A 21-YEAR-OLD Frenchman is the first person in the world to be cured of the blood disorder beta-thalassaemia through gene therapy. But there is some confusion over what made the treatment work.
Before gene therapy he needed monthly blood transfusions to provide him with beta-globin, a key component of the haemoglobin molecule that carries oxygen around the body. He has now been transfusion-free for over two years.
Philippe Leboulch of the University of Paris, France, and Harvard Medical School in Boston, infected stem cells from the man's bone marrow with a harmless virus, which transferred perfect copies of the beta-globin gene into the DNA of the extracted cells.
Returned to the patient, these cells now contribute about a third of his beta-globin, with his body producing the rest. Although the treatment had the desired effect, the proliferation of the altered cells could be down to the activation of a different gene, HMGA2, switched on by accident during the DNA transfer.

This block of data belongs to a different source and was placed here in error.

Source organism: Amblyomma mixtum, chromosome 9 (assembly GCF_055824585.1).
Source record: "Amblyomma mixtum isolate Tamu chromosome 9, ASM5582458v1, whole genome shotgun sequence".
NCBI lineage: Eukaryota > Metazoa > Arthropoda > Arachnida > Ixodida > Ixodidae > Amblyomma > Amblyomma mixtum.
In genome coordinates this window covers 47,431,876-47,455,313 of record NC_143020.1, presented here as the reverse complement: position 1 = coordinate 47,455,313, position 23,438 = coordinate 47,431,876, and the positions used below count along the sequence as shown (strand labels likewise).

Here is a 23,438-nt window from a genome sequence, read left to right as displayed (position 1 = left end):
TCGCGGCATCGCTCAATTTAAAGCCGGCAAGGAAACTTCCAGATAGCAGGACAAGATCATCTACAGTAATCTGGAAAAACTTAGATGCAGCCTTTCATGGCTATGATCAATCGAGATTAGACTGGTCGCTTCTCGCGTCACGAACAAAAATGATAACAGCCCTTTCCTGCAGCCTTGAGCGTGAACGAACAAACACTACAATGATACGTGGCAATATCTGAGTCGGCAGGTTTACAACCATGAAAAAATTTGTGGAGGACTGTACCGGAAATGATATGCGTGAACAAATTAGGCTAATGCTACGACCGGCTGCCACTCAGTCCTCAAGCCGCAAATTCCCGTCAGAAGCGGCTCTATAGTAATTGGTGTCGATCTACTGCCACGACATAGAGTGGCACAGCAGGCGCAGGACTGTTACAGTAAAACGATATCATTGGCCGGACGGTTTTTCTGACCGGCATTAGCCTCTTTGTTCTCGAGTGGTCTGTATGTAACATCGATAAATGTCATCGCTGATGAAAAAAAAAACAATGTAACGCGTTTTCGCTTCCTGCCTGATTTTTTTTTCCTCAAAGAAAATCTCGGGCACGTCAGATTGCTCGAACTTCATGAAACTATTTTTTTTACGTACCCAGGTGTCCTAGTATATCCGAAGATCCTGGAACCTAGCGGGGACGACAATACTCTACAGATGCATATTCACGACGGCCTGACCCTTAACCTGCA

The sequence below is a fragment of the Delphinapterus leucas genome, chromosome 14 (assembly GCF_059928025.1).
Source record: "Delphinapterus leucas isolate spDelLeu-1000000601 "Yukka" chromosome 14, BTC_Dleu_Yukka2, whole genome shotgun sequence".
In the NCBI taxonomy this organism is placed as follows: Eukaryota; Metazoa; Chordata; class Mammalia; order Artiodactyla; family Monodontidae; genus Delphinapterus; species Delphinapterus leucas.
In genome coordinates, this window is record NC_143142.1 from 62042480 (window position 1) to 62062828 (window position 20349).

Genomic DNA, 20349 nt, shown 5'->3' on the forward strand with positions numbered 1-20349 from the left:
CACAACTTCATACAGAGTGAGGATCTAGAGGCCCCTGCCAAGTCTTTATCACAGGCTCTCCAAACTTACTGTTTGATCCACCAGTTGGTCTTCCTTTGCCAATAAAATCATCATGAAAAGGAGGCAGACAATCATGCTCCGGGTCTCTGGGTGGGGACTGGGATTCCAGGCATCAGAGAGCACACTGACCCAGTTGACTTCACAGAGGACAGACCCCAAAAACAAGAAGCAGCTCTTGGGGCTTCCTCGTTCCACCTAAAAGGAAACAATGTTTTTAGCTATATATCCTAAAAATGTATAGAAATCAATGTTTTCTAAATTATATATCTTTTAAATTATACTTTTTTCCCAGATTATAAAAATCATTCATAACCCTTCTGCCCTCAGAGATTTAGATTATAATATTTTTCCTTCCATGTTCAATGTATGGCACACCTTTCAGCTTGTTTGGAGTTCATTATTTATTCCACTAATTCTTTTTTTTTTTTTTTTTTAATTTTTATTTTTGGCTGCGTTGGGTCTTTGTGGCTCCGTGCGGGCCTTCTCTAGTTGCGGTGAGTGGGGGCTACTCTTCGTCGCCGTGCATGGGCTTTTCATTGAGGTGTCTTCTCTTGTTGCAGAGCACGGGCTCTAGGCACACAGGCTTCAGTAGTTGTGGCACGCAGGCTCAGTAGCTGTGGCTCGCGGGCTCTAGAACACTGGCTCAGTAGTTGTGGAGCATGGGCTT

One worry throughout the history of gene therapy is that viruses transferring beneficial genes will accidentally activate other genes that could trigger cancer. This happened in four French boys treated for the immune deficiency, X-SCID, who developed leukaemia. One died and the others recovered after treatment.
"We must be very cautious, but the signs are that the impact of the HMGA2 gene will be benign," says Leboulch.
After more detailed analysis, the team found other cells producing beta-globin that do not have the HMGA2 gene switched on. Leboulch concludes that it is unlikely the HMGA2 gene by itself is responsible for the survival of the beta-globin-producing cells.